The media coverage of court proceedings in Europe: Striking a balance between freedom of expression and fair process
SourceComputer Law & Security Review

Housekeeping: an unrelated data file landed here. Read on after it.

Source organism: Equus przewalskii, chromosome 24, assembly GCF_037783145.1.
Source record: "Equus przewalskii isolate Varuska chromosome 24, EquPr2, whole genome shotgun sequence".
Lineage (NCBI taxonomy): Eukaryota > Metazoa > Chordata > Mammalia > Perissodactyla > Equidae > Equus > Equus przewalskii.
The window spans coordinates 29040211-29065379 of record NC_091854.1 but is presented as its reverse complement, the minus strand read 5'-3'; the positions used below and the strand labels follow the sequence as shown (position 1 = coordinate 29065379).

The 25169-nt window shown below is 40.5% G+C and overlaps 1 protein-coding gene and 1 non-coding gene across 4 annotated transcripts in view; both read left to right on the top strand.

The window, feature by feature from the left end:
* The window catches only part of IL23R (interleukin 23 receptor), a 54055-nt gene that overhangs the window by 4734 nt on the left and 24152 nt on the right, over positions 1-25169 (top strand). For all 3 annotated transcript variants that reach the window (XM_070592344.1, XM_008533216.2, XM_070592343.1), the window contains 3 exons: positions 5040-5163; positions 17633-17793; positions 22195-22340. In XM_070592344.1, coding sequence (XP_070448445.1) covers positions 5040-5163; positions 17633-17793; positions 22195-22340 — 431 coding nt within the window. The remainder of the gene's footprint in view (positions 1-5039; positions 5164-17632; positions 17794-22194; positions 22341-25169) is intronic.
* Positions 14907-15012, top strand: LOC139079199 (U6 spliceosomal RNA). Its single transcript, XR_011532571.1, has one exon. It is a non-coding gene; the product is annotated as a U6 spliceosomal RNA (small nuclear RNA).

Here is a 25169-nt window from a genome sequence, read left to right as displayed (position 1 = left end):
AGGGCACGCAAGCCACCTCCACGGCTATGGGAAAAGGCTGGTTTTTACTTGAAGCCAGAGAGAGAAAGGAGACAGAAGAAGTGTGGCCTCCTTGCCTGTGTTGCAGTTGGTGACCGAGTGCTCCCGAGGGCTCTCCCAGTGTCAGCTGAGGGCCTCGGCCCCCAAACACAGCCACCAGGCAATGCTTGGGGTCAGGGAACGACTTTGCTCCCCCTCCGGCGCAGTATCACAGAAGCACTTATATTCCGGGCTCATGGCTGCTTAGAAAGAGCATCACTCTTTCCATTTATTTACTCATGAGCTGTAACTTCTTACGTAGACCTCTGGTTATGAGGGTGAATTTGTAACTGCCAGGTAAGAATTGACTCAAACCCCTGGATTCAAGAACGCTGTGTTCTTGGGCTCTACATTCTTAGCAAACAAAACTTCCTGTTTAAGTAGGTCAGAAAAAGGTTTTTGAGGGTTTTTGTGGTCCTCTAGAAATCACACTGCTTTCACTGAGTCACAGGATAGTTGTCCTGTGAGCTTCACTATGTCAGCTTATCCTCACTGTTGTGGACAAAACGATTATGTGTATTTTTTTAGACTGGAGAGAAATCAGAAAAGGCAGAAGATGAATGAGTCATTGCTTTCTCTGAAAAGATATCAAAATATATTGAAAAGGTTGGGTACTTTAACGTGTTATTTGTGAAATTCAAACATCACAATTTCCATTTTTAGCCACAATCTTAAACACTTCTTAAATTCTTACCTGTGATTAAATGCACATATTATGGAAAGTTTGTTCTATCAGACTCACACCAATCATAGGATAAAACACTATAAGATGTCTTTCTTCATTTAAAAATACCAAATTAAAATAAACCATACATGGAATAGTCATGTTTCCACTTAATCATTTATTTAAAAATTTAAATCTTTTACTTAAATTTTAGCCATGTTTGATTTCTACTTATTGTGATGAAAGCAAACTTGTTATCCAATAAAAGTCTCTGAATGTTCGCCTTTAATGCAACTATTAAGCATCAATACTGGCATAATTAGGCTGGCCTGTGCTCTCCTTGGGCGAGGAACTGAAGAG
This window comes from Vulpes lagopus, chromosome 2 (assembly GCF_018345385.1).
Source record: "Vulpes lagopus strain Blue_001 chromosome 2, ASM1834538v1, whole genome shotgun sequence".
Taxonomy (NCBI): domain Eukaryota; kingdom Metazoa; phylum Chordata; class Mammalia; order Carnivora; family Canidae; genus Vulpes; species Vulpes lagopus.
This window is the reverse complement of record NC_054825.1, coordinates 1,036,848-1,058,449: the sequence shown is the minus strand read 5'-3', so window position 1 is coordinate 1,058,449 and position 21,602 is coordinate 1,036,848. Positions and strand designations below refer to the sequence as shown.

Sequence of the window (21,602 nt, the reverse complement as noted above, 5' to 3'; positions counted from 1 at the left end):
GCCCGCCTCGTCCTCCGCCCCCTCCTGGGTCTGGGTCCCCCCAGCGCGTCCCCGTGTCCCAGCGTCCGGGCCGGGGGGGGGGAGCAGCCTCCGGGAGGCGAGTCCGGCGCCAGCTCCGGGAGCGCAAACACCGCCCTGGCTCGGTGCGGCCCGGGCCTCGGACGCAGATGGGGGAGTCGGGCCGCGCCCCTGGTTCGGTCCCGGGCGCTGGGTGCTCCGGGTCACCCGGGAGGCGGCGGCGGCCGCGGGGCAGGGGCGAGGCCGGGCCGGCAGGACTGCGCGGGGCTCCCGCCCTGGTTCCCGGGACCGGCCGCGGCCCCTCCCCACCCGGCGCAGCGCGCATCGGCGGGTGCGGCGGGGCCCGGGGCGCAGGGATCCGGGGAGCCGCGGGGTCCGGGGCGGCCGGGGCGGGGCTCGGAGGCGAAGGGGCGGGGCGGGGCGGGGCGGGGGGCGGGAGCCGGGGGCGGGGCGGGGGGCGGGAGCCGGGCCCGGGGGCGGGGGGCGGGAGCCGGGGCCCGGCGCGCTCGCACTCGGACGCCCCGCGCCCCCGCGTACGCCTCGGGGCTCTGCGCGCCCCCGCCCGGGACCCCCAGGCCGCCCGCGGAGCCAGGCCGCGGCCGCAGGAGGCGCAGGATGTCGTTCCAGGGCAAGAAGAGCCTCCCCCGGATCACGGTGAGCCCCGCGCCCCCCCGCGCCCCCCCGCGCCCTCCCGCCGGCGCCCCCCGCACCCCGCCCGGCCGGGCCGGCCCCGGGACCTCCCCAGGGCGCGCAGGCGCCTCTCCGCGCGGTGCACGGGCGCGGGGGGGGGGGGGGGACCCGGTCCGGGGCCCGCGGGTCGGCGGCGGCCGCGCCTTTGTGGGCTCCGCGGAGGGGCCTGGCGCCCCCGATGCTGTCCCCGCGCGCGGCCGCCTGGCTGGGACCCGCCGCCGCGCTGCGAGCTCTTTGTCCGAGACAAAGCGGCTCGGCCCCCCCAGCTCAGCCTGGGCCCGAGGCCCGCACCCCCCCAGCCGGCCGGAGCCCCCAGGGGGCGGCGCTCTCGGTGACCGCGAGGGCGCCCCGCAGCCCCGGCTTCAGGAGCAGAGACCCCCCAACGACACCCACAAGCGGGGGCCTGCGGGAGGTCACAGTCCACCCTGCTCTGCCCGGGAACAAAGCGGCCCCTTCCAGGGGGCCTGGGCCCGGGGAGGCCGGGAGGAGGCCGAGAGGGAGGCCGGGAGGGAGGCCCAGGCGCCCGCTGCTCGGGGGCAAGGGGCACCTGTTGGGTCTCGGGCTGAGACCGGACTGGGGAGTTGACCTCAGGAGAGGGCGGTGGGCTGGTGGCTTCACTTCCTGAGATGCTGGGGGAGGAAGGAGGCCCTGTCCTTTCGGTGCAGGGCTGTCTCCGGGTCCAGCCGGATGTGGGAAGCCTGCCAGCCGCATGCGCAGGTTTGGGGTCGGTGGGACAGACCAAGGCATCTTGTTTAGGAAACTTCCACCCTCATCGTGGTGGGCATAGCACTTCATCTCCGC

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Press curiosity to report on legal proceedings has been a salacious feature in history of mass media. Pre-trial comment, media coverage of press proceedings and the protection of privacy of the defendant are some of the main legal issues which are raised by the ambiguous relation of media to court proceedings. The Internet revolution and the emergence of the blogosphere have added a new dimension to the analysis of these legal issues. A balance between freedom of expression and the guarantee of a fair unprejudiced process has to be achieved in the context of application of legal mechanisms of protection of the justice’s authority, such as contempt of court. As regards the question of media coverage of the court proceedings, the decision of the UK Supreme Court on May 2011 to permit television coverage of its hearings demonstrates an important shift as regards how publicity is perceived by the administration of justice in the UK, while there is a certain disparity between national legislators in the way they deal with this issue at a European level. The legal question of the protection of the defendant through the effective guarantee of the presumption of innocence and, consequently, that of a fair trial is often combined with the debate about the right of the defendant’s privacy not only when there is a pressing social need for information to the public before or during the court trial but also many years after the end of the legal proceedings. "